|Teaching method||Contact hours|
|Course coordinator(s)||dr. ir. M Duineveld|
|ir. JH Postema|
|dr. ir. M Duineveld|
|RM de Waal|
|Examiner(s)||dr. ir. M Duineveld|
Language of instruction:
The course provides an overview of the reciprocal relationships between people and the environment, places and spaces. Both the ways in which people have an impact on the environment and the ways in which people are affected by the environment will be scrutinized. The course will be addressing subjects such as visitor(s) management, the multiple meanings of space and place, the politics of heritage, contested landscapes and so on. On the fore are the different conceptual perspectives adopted by geographical theory. In the lectures we will focus on models that enable us to understand the relations between people and the environment.
After successful completion of this course students are expected to be able to:
- explain how humans interpret and produce the environment
- explain how the environment is enabling and constraining human behaviour
- illustrate the main human geographical concepts related to social/material interactions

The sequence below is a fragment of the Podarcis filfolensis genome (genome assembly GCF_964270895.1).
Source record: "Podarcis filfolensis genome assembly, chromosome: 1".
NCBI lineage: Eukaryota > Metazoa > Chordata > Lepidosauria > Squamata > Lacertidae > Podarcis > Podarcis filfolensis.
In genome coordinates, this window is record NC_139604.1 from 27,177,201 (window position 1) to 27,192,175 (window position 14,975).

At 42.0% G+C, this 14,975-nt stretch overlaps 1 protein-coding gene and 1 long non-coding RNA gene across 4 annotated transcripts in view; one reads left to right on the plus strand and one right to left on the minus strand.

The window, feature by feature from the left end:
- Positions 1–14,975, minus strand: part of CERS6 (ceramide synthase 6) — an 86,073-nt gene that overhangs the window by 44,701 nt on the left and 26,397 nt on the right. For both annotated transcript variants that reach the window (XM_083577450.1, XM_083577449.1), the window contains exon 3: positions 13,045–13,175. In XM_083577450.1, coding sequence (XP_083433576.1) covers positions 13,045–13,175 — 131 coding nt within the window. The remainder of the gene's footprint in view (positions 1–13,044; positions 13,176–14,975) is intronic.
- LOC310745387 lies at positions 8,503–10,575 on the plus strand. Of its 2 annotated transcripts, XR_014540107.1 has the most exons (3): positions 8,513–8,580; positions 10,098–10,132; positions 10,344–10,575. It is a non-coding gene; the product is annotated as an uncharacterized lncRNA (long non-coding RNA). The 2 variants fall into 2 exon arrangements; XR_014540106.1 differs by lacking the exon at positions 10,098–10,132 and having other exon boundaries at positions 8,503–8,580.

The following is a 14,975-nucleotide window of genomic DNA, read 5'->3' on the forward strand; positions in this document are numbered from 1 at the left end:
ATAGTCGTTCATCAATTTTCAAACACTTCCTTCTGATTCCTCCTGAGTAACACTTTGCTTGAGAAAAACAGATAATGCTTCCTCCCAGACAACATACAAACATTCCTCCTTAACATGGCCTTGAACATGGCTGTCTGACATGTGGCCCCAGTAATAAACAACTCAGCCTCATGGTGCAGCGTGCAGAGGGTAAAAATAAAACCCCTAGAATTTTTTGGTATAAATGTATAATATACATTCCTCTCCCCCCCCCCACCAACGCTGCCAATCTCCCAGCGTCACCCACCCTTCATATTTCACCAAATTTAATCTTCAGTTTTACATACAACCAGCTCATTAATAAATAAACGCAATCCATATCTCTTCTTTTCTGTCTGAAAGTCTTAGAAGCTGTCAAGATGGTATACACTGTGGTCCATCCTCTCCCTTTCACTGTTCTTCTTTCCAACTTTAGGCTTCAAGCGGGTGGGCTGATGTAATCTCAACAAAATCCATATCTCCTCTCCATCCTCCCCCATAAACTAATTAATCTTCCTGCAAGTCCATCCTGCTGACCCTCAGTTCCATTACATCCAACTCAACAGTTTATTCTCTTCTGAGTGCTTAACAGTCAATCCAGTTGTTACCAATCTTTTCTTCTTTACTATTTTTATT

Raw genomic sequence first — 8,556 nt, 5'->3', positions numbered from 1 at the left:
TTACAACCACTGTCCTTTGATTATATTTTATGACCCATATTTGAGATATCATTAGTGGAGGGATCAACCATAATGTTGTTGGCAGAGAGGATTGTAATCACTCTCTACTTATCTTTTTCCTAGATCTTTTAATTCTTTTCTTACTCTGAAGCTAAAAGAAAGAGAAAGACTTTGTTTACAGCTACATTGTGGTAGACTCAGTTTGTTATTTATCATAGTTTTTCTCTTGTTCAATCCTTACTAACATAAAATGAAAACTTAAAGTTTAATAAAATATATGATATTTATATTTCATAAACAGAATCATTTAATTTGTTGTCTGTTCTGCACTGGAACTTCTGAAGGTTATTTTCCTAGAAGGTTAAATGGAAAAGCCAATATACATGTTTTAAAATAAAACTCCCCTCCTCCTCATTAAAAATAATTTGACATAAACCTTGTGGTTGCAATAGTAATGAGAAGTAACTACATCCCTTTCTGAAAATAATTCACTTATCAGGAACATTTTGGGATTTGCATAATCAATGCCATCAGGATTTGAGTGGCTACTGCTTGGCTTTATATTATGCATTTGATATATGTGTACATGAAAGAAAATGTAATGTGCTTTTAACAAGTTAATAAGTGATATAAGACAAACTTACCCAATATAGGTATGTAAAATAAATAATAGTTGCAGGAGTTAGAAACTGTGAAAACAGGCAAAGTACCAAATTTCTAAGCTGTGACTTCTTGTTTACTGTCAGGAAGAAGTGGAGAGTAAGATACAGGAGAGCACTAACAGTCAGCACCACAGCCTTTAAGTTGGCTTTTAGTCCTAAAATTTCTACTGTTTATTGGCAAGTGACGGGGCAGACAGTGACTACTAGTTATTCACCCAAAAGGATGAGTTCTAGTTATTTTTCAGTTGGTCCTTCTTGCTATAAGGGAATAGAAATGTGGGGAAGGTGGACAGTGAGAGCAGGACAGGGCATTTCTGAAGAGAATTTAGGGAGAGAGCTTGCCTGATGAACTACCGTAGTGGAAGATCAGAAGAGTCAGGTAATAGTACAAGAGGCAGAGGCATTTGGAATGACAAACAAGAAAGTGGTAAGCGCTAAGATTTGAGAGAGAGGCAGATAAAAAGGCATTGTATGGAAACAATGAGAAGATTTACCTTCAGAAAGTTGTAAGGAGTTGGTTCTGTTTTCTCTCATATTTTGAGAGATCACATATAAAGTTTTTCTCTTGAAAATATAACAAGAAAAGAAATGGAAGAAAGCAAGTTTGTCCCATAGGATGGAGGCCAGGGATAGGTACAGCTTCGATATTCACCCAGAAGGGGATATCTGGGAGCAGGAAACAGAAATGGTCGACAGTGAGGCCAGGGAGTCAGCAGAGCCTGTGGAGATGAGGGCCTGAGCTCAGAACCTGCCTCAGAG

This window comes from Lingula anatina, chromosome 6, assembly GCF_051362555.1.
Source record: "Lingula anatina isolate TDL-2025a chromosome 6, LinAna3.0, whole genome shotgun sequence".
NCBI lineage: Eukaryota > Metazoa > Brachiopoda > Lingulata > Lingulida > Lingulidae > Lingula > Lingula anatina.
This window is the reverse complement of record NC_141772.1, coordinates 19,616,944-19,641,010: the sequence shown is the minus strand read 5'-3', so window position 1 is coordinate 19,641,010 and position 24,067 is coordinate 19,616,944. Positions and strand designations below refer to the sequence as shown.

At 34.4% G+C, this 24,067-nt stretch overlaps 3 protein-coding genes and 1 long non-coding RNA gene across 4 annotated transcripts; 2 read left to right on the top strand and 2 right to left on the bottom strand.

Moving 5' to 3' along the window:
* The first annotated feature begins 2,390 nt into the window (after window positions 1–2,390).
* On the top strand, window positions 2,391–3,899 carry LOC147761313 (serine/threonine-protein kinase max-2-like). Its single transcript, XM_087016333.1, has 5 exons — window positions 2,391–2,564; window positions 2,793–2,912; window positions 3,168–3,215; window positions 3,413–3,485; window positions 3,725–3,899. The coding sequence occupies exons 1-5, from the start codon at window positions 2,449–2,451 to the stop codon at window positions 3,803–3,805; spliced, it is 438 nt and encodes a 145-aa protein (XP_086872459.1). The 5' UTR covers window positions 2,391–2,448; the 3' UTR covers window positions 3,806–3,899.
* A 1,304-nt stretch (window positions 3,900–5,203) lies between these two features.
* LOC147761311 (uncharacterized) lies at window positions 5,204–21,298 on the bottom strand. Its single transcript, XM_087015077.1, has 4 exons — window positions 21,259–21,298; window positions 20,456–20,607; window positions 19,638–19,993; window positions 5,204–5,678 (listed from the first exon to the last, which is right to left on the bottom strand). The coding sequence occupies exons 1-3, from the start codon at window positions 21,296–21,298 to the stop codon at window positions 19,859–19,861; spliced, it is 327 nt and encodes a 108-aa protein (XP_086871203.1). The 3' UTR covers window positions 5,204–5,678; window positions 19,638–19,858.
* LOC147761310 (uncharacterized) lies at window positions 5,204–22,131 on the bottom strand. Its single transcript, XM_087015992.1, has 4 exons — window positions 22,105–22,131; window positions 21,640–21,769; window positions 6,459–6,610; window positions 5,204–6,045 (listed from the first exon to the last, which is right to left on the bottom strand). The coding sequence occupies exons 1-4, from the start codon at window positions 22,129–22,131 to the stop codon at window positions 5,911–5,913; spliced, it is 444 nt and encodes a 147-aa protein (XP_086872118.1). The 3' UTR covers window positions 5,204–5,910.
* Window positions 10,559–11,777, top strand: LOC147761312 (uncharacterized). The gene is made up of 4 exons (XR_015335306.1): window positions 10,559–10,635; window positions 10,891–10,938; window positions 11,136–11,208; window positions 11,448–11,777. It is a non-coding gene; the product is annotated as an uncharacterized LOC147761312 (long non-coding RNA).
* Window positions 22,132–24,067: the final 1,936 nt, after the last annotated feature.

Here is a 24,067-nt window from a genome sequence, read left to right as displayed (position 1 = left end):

- illustrate the role of human and material agency in the constitution of spatial behaviour, land use and landscapes
- apply human geographical theories and concepts to the analysis of human and spatial interactions
- write a paper that complies with academic standards
- collect and use the relevant literature to write a paper that complies with academic standards
- show the consequences of the creation of landscapes on people’s lives
- literature study;
- individual paper;
- group work and discussions.
- written exam (50%);
- individual paper (50%).
|Compulsory for:||BLP||Landscape Architecture and Planning||BSc||2AF|
|Restricted Optional for:||WULAR||BSc Minor Landscape Architecture||2AF|